Despite not a lot to see, the next few days passed in no time. We had good views of common waders, a fleeting glimpse of a Yellow Browed in Wells Wood, a couple of not overly great sea watches and er that was that. 3 days, no birds, well no bird of the quality were were hoping for anyway. We decided to throw in the towel and come home a day early. Sunday AM we split into 2 groups, with one so bored they went straight home to watch some paint dry and the other; me, Hawky and Jono, again taking the scenic return journey via Suffolk.

The journey home, although quite long, produced some cracking birds at last. Firstly, we located 2 Common Cranes. near Horsey. Next it was off to Lowestoft for a very showy juv Woodchat Shrike. Superb. Pics coming soon.

We continued south to Minsmere were the Glossy Ibis showed pretty well too. Finally we arrived back in Essex, back to Coalhouse Fort, for a look at the now long staying Semi Palmated Sandpiper, of which we had good but brief views.

The moral of this story is; if you are going to pre book a birding break in October each year, use your loaf and either go to Shetland or the Scillies. Ok you might get a duff year every now and then, but nothing like it was in Norfolk. We'll take that one on the chin and start planning next year's trip. I suppose at least we didn't miss anything gettable anywhere else!

Oh hang on what's this on birdguides:

Probable Blue Rock Thrush, East Runton, Norfolk, for 2nd day on Sunday 9th October, no sign today. Nooooooooooooooooooooooooooooooooooooooooooooooooooooooooooooooooooooooooooo!

Monday, 3 October 2011

Sandhill Crane, Boyton, Suffolk (not Aberdeenshire)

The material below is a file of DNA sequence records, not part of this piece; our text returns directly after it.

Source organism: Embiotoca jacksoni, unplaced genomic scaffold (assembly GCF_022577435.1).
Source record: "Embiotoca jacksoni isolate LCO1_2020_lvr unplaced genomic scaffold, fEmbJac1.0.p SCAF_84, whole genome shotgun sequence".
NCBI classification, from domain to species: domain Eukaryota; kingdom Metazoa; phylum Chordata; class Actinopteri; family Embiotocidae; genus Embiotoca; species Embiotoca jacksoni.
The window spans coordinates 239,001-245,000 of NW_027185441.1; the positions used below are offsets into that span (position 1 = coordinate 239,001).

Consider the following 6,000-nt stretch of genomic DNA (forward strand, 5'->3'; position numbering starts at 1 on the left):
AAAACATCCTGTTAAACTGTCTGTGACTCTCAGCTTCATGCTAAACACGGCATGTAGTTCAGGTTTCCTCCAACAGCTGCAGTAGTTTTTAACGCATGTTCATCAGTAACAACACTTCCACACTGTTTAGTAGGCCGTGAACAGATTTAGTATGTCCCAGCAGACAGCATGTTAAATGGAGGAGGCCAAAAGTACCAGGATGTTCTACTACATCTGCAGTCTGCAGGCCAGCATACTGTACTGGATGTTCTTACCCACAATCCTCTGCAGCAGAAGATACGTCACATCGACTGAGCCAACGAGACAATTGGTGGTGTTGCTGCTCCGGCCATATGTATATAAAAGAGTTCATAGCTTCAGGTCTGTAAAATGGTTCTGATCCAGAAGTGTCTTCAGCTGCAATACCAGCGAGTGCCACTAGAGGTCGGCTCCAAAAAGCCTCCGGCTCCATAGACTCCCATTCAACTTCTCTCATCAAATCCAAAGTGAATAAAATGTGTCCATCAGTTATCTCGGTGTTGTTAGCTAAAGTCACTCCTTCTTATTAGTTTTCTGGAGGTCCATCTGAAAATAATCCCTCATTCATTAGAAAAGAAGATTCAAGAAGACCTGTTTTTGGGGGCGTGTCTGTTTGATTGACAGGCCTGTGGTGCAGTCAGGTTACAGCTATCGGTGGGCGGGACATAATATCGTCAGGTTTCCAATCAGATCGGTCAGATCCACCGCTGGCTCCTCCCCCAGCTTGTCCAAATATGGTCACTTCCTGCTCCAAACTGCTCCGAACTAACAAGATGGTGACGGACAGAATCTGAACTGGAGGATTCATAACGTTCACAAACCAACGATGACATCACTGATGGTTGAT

Someone once said about something, "It's a funny old game", and he (or she) was right! Less than 2 weeks ago Hawky and I seriously considered for about 30 minutes twitching the Sandhill Crane in Aberdeenshire; a whopping 550 miles each way, costing god knows how much in juice, one turns up just up the A12. Well someone else also said "Good things come to he who waits". Well wait we did and voila! The crane flies about 500 miles south and plonks itself down in Suffolk, a drive of about an hour and 20 minutes from home.

After securing the afternoon off I was on the road by 1pm. By 5.30pm I was home in time for dinner. Superb. That's 2 quality local ticks in 3 days. If that Solitary Sand hangs on I hope to bag that on Thurs too, which would a make it one hell of an already tick-tastic week.

The best I could get at distance in heat haze.

Saturday, 1 October 2011

Best cure hangover ever - Semi P Sand! (and 2 paracetamol)

This morning was the morning after the night before after a late one on the sauce last night. Still in bed at 9.30am enjoying a a lay in I was rudely but happily awakened by Shaun telling me that there was a Semi P, yes a Semi P, just down the road at Coal House Fort, on the Thames. Shaun was already on his way after giving up calling my mobile, but a quick call to Hawky to arrange a pick up, meant we were on the road just 30 minutes a later, and on site viewing the bird about 20 minutes after that. Well done to the finder; Paul Wood!

The bird povided good scope views, along side Little Stint and Dunlin for comparison purposes, but was too far for any pics as in my hungover state forgot my small camera for any digiscoping.

Bearing in my Shaun and I had considered twitching the recent Hants or Somerset birds; this was a real result. Essex rocks! Pallid Harrier and now a Semi P in 2 weeks!